Rather, it's a sober assessment of how digital strategies for grabbing our attention have transformed us – our lives, our media and our worldview. These incremental changes have led to a massive reshuffling of our politics, our worldviews, and our ability to see others as fellow human beings.
Many of the biggest problems we face as a society right now stem from decisions made by the hidden creators of our digital world – the designers, programmers and editors who create and manage the media we consume.
These decisions are not made because of bad intentions. They arise behind analytics dashboards, A/B testing panels and walls of code that have turned you into a predictable resource – a user whose attention can be exploited.
They do this by focusing on a single oversimplified indicator that supports the advertising industry as its primary source of revenue. This indicator is called engagement, and increasing its importance – above all others – subtly and consistently changes the way we look at news, politics, and each other.
Here's a closer look at how the main artery of our actual information – News – has been fundamentally transformed through these methods.
Like? Let's look at the recent past.
The story is known ś ci
"Media" as we know it is not that old. For most of our history, news simply meant new things that people heard and shared, limited by physical distance and oral transmission. Since the invention of the printing press, news has consisted of memos posted in public places and pamphlets distributed to the small number of people able to read them.
Between the 18th and 19th centuries, newspapers became fairly common, but they were mostly opinionated tabloids containing political essays, sensational stories, or pulling dirt. They've been megaphones for people to exert political influence, and many of them have an extremely loose connection to facts.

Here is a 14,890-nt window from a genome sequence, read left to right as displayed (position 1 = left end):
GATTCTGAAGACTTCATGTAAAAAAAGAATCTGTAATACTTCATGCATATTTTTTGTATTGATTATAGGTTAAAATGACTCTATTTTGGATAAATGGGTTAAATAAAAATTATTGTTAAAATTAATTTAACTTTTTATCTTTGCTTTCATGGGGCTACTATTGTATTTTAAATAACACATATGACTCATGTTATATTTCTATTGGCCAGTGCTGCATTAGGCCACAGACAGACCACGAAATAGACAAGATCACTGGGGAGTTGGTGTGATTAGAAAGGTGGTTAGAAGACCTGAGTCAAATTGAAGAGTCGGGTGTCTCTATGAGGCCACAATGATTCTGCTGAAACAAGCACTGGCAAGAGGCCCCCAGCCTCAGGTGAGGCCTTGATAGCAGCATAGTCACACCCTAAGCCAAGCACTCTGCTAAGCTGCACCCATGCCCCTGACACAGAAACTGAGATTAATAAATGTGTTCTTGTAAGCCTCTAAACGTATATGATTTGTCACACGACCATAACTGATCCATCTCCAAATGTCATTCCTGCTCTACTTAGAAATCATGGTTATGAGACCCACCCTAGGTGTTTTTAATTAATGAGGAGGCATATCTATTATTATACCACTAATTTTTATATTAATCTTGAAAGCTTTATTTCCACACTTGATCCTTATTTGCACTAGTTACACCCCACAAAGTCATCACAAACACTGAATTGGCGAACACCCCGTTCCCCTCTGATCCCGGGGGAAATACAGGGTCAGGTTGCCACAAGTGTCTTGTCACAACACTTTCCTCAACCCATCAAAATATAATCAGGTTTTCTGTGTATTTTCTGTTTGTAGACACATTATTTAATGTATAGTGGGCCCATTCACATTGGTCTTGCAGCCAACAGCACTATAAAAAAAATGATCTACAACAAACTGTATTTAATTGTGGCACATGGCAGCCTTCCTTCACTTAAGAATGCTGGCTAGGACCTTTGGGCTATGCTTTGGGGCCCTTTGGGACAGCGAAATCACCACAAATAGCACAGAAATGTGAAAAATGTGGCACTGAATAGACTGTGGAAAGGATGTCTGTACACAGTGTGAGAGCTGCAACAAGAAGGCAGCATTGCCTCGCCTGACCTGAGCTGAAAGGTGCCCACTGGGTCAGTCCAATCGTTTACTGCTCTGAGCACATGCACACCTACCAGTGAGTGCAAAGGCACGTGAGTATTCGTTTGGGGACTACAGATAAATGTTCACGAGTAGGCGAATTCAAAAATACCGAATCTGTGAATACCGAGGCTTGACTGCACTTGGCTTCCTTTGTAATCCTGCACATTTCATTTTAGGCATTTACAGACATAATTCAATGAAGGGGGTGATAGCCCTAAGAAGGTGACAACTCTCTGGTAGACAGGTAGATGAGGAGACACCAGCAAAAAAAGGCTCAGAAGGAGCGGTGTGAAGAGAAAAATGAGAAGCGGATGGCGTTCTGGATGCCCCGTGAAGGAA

"Atrocity propaganda" from World War I and an image showing a German soldier executing a Belgian nurse. Source
In the run-up to World War I, unchecked propaganda from all sides reached a zenith in the news, with everyone involved in the conflict engaged in a massive battle for public opinion. By the end of the war, it became clear that information warfare was a powerful weapon – it could create armies, incite collective aggression, and destabilize entire nations.
In response to this systematic manipulation of the truth, there was a concerted effort to create the institution of fact-based journalism in the 1920s. This process began with the emergence of the first mass media communication networks: national radio and newspapers. These slowly gave way to television, and the combination of these three new platforms produced a global media system – driven by the principles of journalism.
News still had competitors in the battle for attention, so it continued to flirt with hyperbole. The drive to sell (newspapers, ads, products) is to some extent naturally at odds with the idea of editorial accuracy and balanced reporting based on facts. Journalistic standards, libel laws and industry criticism became common mechanisms to help stop this pursuit of sensationalism.
But something happened recently as news hit the Internet and started moving into our pockets: they started losing the battle for our attention.
The rise of engagement ż of the algorithmic
Today, news has to compete with everything else in our digital lives – thousands of apps and millions of websites. Above all, they now compete with social media – one of the most successful attention machines ever created.
Social media is one of the main reasons for the double-digit decline in newspaper revenues, and why journalism as an industry is shrinking rapidly. This is now the way most Americans get news.
The biggest player in social media is Facebook, and the biggest part of Facebook is News
The News Algorithm is regularly modified and historically opaque – one of the most meaningful and influential pieces of code ever written. You can think of the algorithm as the News Editor. (Twitter, Snapchat and YouTube have their own editorial algorithms, but we focus here on Facebook because of its dominance).
The News Editor is a robot editor and is much better at attracting attention than human editors. She can predict what you'll click on better than anyone you know. Northwestern University's Pablo Boczkowski called "the best editor in human history".